Max looked at his feet and there he saw a small hole. That must have been the entrance to his home. "Oh, I'm very sorry! I did not see the hole under the boulder! I'm Max the Marsupial. I was looking for somewhere not windy and found that very nice boulder to hide behind."
"But why are you here, Max, looking for ssshade?" asked the snake.
Max replied, "Because I'm lost. The wind picked me up and put me here. I live by the two big sand dunes. I tried looking for them, but they're no place in sight!" Max began to sob.
"Now, there there," comforted the snake, wrapping his long, long body around Max. "I will help you find your home. I'm a desert sssnake. But you can call me Desi."
"Desi?" whimpered Max, "will you really help me find my house?"
"Sssure thing," said Desi. "Just hold onto my tail and I'll take you home. A dust devil must have picked you up. Dust devils leave large ssstreaks on the ground of where they went, and you can follow these trails to find where you came from."
And so Max did just that. He looked from the snake's head, down his shiny grey scales, around the boulder, and down a crevice, and Max finally found the end of Desi's tail. He grabbed on and Desi zigzagged down steep slopes, through large vast spaces, and even through narrow holes, some of which Max could barely fit through. Soon, Desi found a freshly-made dust devil streak.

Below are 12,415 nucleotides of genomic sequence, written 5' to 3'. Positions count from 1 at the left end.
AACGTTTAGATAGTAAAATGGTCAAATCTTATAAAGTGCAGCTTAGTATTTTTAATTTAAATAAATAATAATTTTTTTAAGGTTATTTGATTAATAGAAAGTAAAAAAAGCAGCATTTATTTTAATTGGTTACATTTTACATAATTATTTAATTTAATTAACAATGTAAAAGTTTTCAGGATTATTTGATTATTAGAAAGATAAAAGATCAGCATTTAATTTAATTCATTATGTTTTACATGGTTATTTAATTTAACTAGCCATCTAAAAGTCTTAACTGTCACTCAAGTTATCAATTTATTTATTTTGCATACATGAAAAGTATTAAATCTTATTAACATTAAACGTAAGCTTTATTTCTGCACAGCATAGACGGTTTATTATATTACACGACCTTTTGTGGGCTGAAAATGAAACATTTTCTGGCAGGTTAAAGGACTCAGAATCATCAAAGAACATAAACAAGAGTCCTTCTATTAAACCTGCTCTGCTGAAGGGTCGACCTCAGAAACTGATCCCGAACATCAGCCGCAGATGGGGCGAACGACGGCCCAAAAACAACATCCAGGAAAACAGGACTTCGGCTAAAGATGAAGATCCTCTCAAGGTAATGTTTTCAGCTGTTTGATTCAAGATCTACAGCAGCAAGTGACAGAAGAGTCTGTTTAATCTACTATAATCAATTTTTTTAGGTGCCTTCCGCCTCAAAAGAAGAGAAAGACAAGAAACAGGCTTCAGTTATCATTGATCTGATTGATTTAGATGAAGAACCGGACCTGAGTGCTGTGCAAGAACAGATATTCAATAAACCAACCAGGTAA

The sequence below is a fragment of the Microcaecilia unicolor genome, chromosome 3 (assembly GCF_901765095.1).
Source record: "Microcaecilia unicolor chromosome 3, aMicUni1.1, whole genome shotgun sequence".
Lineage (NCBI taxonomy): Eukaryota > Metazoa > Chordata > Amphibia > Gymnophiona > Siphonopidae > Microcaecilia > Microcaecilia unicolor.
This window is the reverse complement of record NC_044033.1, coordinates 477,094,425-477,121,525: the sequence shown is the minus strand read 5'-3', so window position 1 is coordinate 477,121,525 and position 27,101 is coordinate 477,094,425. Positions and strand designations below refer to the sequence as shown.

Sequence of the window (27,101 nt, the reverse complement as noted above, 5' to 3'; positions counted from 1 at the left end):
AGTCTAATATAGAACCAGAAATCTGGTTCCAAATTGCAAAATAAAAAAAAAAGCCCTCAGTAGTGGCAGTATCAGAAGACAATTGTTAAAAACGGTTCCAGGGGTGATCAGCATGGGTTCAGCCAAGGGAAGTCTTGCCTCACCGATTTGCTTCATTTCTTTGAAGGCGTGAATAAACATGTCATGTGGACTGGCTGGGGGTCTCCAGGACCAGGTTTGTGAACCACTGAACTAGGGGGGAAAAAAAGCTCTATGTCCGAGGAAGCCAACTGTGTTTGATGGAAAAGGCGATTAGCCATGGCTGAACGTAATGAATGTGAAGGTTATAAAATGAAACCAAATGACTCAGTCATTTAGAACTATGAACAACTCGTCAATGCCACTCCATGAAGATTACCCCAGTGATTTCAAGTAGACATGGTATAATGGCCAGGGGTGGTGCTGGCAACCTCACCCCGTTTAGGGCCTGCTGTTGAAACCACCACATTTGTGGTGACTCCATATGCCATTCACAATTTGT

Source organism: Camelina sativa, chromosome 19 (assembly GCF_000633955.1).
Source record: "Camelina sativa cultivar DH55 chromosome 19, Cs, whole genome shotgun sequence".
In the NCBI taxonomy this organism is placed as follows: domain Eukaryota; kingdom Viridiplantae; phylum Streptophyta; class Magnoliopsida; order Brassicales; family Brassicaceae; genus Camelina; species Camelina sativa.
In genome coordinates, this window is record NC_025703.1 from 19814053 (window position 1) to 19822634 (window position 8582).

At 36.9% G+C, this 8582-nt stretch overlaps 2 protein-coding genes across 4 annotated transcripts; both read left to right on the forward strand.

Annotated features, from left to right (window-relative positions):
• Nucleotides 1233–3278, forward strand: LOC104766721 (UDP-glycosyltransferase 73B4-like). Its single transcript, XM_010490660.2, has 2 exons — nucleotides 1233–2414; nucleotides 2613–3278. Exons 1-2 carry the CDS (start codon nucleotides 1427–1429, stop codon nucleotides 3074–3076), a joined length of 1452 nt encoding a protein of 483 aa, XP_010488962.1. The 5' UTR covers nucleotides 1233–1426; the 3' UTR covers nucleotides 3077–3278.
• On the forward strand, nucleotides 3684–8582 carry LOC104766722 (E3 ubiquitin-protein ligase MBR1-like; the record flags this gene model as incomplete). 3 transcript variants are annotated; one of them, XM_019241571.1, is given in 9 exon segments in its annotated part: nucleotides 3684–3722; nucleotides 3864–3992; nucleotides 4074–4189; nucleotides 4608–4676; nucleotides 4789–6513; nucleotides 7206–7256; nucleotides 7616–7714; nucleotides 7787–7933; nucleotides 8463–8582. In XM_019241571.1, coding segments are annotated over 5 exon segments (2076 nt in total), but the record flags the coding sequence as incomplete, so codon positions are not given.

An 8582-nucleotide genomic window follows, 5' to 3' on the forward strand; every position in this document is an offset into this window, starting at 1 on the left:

Max hopped along, holding his paw tight on Desi's tail. Desi slithered for quite a while and Max was getting tired. He though he would never get home! Far off in the distance, though, Max could make out two large hills. The two travelled a bit more. Now Max could see puffs of smoke streaming up above the horizon.
"It's my house!" exclaimed Max. "You brought me back home!" The pair moved closer and closer towards the puffs of smoke, and soon they saw that the smoke came from the chimney of a red house. Indeed, Desi had found Max's house! They could smell a hint of apples in the direction they were going. As they approached the red house, Max thanked Desi for helping him find his house.
"I must get going now," said Desi. "Try not to wander too far from you house next time. Sssee you!"
With that, Desi slithered up a rocky path and went out of sight. Max was so glad to be back home again that he hopped with all his might to his doorstep. Max's father was tending the garden. "Where did you go?" asked Max's father. "I couldn't see you."
"I was digging for treasures in the crater," replied Max, who thought it was best to keep his little adventure a secret.
"Pie's ready, come and eat," said Max's mother from the kitchen window. Max's eyes grew bright with joy and he bounced up the steps and went inside, enjoying a freshly baked apple pie.
© Stephanie Wong
© 2004 - Imagiverse Educational Consortium
the Marsupial Series, and its entire text, is the sole
property of the author, Stephanie Wong. Permission is
granted to print out an appropriate number of copies for
non-profit educational use only. Each copy MUST contain
this copyright notice and the text
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© 2004 - imagiverse Educational Consortium